We propose an extension of the Davies et al. model, used to describe the London riots of 2011. This addition allows us to consider long travel distances in a city for potential rioting population. This is achieved by introducing public transport networks, which modifies the perceived travel distance between the population and likely targets. Using this more general formulation, we applied the model to the typical Griffin and Ford pattern for population distribution to describe the general features of most large Latin American cities. The possibility of long-range traveling by part of the general population has, for an immediate consequence, the existence of isolated spots more prone to suffer from rioting activity, as they are easier to reach than the rest of the city. These areas finally made it easier to control the eventual disorder by part of police forces. The reason for this outcome is that transport networks turn riots into highly localized and intense events. They are attracting a large police contingent, which will later extinguish the remaining disorder activity on the rest of the city. Therefore, working transport networks in a city effectively reduces the number of police force contingent required to control public disorder. This result, we must remark, is valid only if the model requisites for order forces are satisfied: extra police contingent can be added swiftly as required, and these forces can move around the city with total freedom.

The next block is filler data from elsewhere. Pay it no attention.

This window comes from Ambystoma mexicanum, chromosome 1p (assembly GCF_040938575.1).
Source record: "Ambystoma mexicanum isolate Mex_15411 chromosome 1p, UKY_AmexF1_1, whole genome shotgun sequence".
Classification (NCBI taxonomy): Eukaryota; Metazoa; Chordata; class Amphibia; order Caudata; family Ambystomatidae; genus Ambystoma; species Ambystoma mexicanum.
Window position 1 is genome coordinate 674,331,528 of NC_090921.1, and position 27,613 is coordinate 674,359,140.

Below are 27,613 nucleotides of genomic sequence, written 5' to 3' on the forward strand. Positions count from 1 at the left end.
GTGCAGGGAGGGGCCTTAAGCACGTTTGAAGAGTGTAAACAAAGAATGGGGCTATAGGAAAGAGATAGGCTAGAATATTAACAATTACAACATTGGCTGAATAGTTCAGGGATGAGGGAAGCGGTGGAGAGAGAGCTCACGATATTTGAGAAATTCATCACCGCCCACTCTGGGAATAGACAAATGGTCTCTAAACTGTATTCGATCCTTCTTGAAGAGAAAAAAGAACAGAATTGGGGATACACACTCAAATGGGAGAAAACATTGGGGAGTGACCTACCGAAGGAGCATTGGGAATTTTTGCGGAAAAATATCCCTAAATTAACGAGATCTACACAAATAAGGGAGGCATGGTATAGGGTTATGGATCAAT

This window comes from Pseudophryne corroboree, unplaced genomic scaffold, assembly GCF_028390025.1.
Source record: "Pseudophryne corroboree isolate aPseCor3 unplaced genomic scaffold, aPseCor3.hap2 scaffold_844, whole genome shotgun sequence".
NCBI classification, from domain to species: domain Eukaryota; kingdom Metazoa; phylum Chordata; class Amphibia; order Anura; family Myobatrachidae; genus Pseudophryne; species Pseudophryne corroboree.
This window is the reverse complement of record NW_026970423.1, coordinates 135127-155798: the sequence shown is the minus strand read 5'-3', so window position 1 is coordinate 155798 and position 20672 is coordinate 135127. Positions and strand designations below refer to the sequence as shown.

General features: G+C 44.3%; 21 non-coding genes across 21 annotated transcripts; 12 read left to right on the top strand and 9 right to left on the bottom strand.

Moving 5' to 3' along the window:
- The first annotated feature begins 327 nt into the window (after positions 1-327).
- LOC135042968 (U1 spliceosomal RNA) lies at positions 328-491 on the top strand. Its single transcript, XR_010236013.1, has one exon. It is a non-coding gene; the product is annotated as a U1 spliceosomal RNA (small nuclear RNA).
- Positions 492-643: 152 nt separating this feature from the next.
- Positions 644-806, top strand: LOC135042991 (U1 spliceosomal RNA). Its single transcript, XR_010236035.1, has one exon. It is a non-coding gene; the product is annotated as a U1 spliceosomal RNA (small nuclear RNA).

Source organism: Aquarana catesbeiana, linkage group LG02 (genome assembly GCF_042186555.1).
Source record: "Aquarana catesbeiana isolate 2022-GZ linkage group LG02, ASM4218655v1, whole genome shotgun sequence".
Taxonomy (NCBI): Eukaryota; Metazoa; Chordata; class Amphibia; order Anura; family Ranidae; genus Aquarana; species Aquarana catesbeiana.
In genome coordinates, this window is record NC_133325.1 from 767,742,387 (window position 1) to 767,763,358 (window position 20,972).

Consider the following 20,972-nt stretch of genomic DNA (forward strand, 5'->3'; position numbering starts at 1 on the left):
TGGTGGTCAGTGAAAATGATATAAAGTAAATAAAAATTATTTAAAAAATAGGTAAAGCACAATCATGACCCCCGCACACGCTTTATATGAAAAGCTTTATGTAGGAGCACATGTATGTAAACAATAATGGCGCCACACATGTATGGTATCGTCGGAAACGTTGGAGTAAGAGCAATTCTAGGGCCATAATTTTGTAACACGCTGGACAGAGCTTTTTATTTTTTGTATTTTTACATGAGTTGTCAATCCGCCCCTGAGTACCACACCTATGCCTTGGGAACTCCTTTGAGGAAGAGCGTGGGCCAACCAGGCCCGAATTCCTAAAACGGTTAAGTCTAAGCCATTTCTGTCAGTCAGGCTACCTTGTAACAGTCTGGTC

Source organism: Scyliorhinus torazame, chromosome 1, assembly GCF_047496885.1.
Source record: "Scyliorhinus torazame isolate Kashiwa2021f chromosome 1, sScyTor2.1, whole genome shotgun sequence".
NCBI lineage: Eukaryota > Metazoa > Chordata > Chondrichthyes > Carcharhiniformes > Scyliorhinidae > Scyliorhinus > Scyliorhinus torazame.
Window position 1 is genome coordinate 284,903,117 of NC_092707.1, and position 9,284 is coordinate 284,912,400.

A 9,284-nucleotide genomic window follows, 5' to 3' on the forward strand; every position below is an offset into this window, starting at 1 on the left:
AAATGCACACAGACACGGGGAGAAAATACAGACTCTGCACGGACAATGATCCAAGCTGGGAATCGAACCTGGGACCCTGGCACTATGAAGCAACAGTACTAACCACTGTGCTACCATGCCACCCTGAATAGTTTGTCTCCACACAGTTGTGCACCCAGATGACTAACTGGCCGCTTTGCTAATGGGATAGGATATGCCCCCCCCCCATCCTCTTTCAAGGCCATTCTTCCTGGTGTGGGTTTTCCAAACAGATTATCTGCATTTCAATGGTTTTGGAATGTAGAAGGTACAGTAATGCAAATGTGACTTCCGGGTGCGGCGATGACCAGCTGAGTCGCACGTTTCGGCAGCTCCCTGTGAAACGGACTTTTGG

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We wish to draw the attention of the Editor to the following facts which may be considered as potential conflicts of interest and to significant financial contributions to this work. Carlos Cartes acknowledges the support of FONDECYT (CL), No. 1200357 and Universidad de los Andes (CL) through FAI initiatives.
C.C. wishes to acknowledge the support of FONDECYT (CL), No. 1200357 and Universidad de los Andes (CL) through FAI initiatives.
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